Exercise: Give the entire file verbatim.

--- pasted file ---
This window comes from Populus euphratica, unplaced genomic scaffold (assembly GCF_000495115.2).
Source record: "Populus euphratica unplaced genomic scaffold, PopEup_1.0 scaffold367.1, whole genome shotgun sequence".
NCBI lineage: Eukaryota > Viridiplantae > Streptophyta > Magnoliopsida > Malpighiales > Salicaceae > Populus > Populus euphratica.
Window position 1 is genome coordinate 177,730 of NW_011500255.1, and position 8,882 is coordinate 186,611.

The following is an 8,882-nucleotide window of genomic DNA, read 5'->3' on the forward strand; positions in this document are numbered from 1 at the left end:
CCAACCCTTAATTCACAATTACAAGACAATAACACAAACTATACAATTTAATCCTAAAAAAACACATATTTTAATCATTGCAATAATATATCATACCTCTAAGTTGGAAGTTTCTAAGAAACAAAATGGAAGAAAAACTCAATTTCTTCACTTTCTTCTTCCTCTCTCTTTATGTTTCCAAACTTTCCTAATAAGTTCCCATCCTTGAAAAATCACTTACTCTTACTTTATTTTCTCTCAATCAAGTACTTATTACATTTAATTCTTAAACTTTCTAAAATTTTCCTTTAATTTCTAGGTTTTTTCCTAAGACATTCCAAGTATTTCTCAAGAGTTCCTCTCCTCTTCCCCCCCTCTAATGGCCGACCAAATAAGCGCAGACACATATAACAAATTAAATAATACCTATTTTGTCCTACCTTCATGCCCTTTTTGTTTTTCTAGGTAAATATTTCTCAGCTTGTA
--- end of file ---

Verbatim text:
This window comes from Populus euphratica, unplaced genomic scaffold (assembly GCF_000495115.2).
Source record: "Populus euphratica unplaced genomic scaffold, PopEup_1.0 scaffold367.1, whole genome shotgun sequence".
NCBI lineage: Eukaryota > Viridiplantae > Streptophyta > Magnoliopsida > Malpighiales > Salicaceae > Populus > Populus euphratica.
Window position 1 is genome coordinate 177,730 of NW_011500255.1, and position 8,882 is coordinate 186,611.

The following is an 8,882-nucleotide window of genomic DNA, read 5'->3' on the forward strand; positions in this document are numbered from 1 at the left end:
CCAACCCTTAATTCACAATTACAAGACAATAACACAAACTATACAATTTAATCCTAAAAAAACACATATTTTAATCATTGCAATAATATATCATACCTCTAAGTTGGAAGTTTCTAAGAAACAAAATGGAAGAAAAACTCAATTTCTTCACTTTCTTCTTCCTCTCTCTTTATGTTTCCAAACTTTCCTAATAAGTTCCCATCCTTGAAAAATCACTTACTCTTACTTTATTTTCTCTCAATCAAGTACTTATTACATTTAATTCTTAAACTTTCTAAAATTTTCCTTTAATTTCTAGGTTTTTTCCTAAGACATTCCAAGTATTTCTCAAGAGTTCCTCTCCTCTTCCCCCCCTCTAATGGCCGACCAAATAAGCGCAGACACATATAACAAATTAAATAATACCTATTTTGTCCTACCTTCATGCCCTTTTTGTTTTTCTAGGTAAATATTTCTCAGCTTGTA